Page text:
Once the unit costs of the unit variety have been determined, the unit costs for each variety can be calculated simply by multiplying the unit costs by the equivalence number:

Unit costs of the variety = unit costs of the reference unit · equivalence number

To quickly calculate the equivalence number, the processing amount (time) is divided by the processing time marked with 1.


Equivalence number = 0.33l / 0.5 l = 0.66

Surcharge calculation

If the prerequisites for the division calculation or the equivalence number calculation are not met, the overhead calculation can be used in multi-product companies with a heterogeneous production program .

  • Application for series production or one-off production (contract production)
  • Assumes the separation into individual and overhead costs.
  • Individual costs are charged directly to the cost bearers, and overhead costs are "added" or offset using calculation rates.

One-step surcharge calculation

The total overhead costs are charged as a (single) surcharge. The basis of the award (reference value) are:

  • Individual material costs,
  • Individual labor costs (direct production costs) or
  • Total individual costs

Multi-level (selective) surcharge calculation

  • Breakdown of overhead costs into several partial amounts
  • Passing on to the cost units with the help of different surcharge bases
  • Objective: as good as possible fulfillment of the causation or stress principle


  • without recourse to cost center accounting
  • with recourse to cost center accounting

Otherwise analogous to the procedure for the summary overhead calculation.

Co-product costing

The joint calculation is used for goods that are manufactured in joint production. There are two methods of calculation

  • The market value calculation does not differentiate between main and by-products. The market prices are set in relation to one another and valuations are carried out analogously to the equivalence figure calculation. The manufacturing costs are then distributed based on these numbers.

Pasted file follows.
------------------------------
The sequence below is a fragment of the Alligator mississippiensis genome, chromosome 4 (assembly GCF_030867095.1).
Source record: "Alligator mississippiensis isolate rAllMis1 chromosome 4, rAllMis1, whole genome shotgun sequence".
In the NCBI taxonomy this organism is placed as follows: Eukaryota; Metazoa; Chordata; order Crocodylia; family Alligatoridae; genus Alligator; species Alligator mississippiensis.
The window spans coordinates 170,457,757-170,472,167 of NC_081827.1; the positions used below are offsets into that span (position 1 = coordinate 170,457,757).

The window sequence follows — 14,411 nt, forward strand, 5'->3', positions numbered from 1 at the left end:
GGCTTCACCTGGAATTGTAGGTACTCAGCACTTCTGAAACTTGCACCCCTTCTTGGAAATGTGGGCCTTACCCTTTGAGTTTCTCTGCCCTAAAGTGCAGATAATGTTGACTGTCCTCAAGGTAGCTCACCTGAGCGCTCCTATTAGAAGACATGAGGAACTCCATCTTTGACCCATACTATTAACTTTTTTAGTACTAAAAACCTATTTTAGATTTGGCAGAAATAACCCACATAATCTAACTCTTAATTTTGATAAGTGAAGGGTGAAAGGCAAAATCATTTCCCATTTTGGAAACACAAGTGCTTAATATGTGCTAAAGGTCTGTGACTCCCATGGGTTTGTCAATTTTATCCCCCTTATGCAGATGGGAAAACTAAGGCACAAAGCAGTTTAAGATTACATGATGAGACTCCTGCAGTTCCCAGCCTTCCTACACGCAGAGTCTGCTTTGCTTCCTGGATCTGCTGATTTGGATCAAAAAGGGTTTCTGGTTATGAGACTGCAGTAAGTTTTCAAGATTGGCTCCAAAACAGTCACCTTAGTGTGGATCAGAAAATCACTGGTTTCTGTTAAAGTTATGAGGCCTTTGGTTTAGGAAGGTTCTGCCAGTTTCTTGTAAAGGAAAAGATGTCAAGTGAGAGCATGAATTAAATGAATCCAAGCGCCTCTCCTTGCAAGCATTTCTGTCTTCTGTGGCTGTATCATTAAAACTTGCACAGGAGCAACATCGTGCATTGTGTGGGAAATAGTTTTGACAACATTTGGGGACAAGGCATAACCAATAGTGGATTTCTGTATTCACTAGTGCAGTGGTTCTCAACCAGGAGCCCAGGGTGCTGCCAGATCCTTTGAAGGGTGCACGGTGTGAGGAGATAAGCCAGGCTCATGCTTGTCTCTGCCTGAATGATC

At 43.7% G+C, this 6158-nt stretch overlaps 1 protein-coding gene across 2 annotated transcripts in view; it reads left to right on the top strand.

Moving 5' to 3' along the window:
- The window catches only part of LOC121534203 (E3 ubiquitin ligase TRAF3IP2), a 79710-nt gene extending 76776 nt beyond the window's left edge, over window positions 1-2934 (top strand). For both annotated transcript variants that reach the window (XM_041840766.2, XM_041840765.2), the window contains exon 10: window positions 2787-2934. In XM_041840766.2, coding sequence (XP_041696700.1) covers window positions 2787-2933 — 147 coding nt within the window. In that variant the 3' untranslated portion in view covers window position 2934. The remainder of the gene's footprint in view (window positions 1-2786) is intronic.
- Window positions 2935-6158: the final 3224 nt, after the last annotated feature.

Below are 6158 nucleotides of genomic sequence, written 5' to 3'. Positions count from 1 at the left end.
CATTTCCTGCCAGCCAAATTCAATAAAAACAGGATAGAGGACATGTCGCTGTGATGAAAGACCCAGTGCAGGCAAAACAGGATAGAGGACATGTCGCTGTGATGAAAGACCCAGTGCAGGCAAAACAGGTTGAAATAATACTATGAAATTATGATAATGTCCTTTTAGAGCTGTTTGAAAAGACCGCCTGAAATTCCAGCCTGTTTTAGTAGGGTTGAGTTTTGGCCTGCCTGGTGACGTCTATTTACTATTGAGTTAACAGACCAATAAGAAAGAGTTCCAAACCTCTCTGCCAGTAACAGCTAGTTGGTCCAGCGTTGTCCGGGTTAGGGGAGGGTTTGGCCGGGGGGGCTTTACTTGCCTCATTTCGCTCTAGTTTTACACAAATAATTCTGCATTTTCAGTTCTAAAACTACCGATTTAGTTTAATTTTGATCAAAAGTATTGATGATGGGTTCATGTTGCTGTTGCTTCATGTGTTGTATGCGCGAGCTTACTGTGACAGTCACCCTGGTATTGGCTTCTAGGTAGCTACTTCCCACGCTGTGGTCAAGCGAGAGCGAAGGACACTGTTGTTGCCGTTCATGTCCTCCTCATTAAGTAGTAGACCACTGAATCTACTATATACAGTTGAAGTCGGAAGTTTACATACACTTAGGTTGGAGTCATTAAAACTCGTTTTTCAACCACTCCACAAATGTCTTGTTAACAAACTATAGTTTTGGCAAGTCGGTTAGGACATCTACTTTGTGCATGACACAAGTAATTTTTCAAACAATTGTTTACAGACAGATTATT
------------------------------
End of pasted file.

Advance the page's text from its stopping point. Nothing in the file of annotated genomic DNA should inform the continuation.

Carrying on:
= Number of co-products
= Revenue from co-product k (in €)
= Total revenue from co-products
= Total costs of co-products
= Cost of co-product k (in €)
  • The residual value method differentiates between main and by-products. The total costs are determined and the revenues from the by-products are set equal to their costs. The remaining costs are then interpreted as the costs of the main product. The disadvantage is that the unit costs determined for the main products depend on the revenues from the by-products.

See also


  • Harald Hungenberg, Lutz Kaufmann : cost management. Introduction in graph form. 2nd, revised and expanded edition. Oldenbourg, Munich et al. 2001, ISBN 3-486-25574-6 .
  • Germann Jossé: Basic knowledge of cost accounting. Cost types, cost centers, cost units , cost management (= dtv. Beck-Wirtschaftsberater in dtv 50811). 6th, revised edition. Deutscher Taschenbuch-Verlag et al., Munich 2011, ISBN 978-3-423-50811-7 .
  • Andreas Schmidt: cost accounting. Basics of full cost, contribution margin and budgeted cost accounting as well as cost management. 4th, revised edition. Kohlhammer, Stuttgart et al. 2005, ISBN 3-17-018741-4 .
  • Volker Schultz: Basic knowledge of accounting. Deutscher Taschenbuchverlag, Munich 2011, ISBN 978-3-423-50815-5 .
  • Klaus Olfert: cost accounting. 17th edition. NWB Verlag, Herne 2013, ISBN 978-3-470-51107-8 .

Web links

Wiktionary: Cost units  - explanations of meanings, word origins, synonyms, translations
Wiktionary: cost unit accounting  - explanations of meanings, word origins, synonyms, translations

Individual evidence

  1. ^ Marcell Schweitzer / Hans-Ulrich Küpper / Gunther Friedl / Christian Hofmann / Burkhard Pedell, systems of cost and revenue accounting , 2016, p. 176
  2. Andreas Schmidt, cost accounting: Basics of full cost, contribution margin and budgeted cost accounting as well as cost management , 1996, p. 113
  3. Sonja Prell-Leopoldseder, Fundamentals of Cost Accounting , 2010, p. 107
  4. Volker Schultz: Basic knowledge of accounting. Bookkeeping, accounting, cost accounting, controlling. (= Beck economic advisor). Deutscher Taschenbuch Verlag, 2nd edition, Munich 2001, ISBN 3-423-50815-9 , pp. 145-146.
  5. Volker Schultz: Basic knowledge of accounting. Bookkeeping, accounting, cost accounting, controlling. (= Beck economic advisor). Deutscher Taschenbuch Verlag, 2nd edition, Munich 2001, ISBN 3-423-50815-9 , p. 146.
  6. Volker Schultz: Basic knowledge of accounting. Bookkeeping, accounting, cost accounting, controlling. (= Beck economic advisor). Deutscher Taschenbuch Verlag, 2nd edition, Munich 2001, ISBN 3-423-50815-9 , pp. 146–147.
  7. Volker Schultz: Basic knowledge of accounting. Bookkeeping, accounting, cost accounting, controlling. (= Beck economic advisor). Deutscher Taschenbuch Verlag, 2nd edition, Munich 2001, ISBN 3-423-50815-9 , pp. 146–151.